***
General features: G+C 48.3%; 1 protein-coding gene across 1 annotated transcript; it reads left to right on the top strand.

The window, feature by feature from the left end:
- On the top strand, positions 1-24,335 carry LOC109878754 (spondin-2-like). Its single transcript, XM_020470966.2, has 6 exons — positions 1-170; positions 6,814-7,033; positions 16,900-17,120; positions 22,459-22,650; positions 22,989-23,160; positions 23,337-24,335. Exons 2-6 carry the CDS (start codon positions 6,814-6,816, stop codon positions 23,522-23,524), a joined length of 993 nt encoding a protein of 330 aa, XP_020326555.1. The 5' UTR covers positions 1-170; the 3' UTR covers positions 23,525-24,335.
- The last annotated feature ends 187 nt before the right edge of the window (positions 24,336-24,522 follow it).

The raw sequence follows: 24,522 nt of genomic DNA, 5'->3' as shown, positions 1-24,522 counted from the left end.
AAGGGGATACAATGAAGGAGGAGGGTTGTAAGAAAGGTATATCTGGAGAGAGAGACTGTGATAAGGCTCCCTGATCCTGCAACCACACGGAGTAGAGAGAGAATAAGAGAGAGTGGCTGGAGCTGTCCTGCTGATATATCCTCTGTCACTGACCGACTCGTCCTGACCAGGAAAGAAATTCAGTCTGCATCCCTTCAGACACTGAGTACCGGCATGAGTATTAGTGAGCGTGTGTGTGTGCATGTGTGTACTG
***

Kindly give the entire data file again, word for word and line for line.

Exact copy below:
General features: G+C 48.3%; 1 protein-coding gene across 1 annotated transcript; it reads left to right on the top strand.

The window, feature by feature from the left end:
- On the top strand, positions 1-24,335 carry LOC109878754 (spondin-2-like). Its single transcript, XM_020470966.2, has 6 exons — positions 1-170; positions 6,814-7,033; positions 16,900-17,120; positions 22,459-22,650; positions 22,989-23,160; positions 23,337-24,335. Exons 2-6 carry the CDS (start codon positions 6,814-6,816, stop codon positions 23,522-23,524), a joined length of 993 nt encoding a protein of 330 aa, XP_020326555.1. The 5' UTR covers positions 1-170; the 3' UTR covers positions 23,525-24,335.
- The last annotated feature ends 187 nt before the right edge of the window (positions 24,336-24,522 follow it).

The raw sequence follows: 24,522 nt of genomic DNA, 5'->3' as shown, positions 1-24,522 counted from the left end.
AAGGGGATACAATGAAGGAGGAGGGTTGTAAGAAAGGTATATCTGGAGAGAGAGACTGTGATAAGGCTCCCTGATCCTGCAACCACACGGAGTAGAGAGAGAATAAGAGAGAGTGGCTGGAGCTGTCCTGCTGATATATCCTCTGTCACTGACCGACTCGTCCTGACCAGGAAAGAAATTCAGTCTGCATCCCTTCAGACACTGAGTACCGGCATGAGTATTAGTGAGCGTGTGTGTGTGCATGTGTGTACTG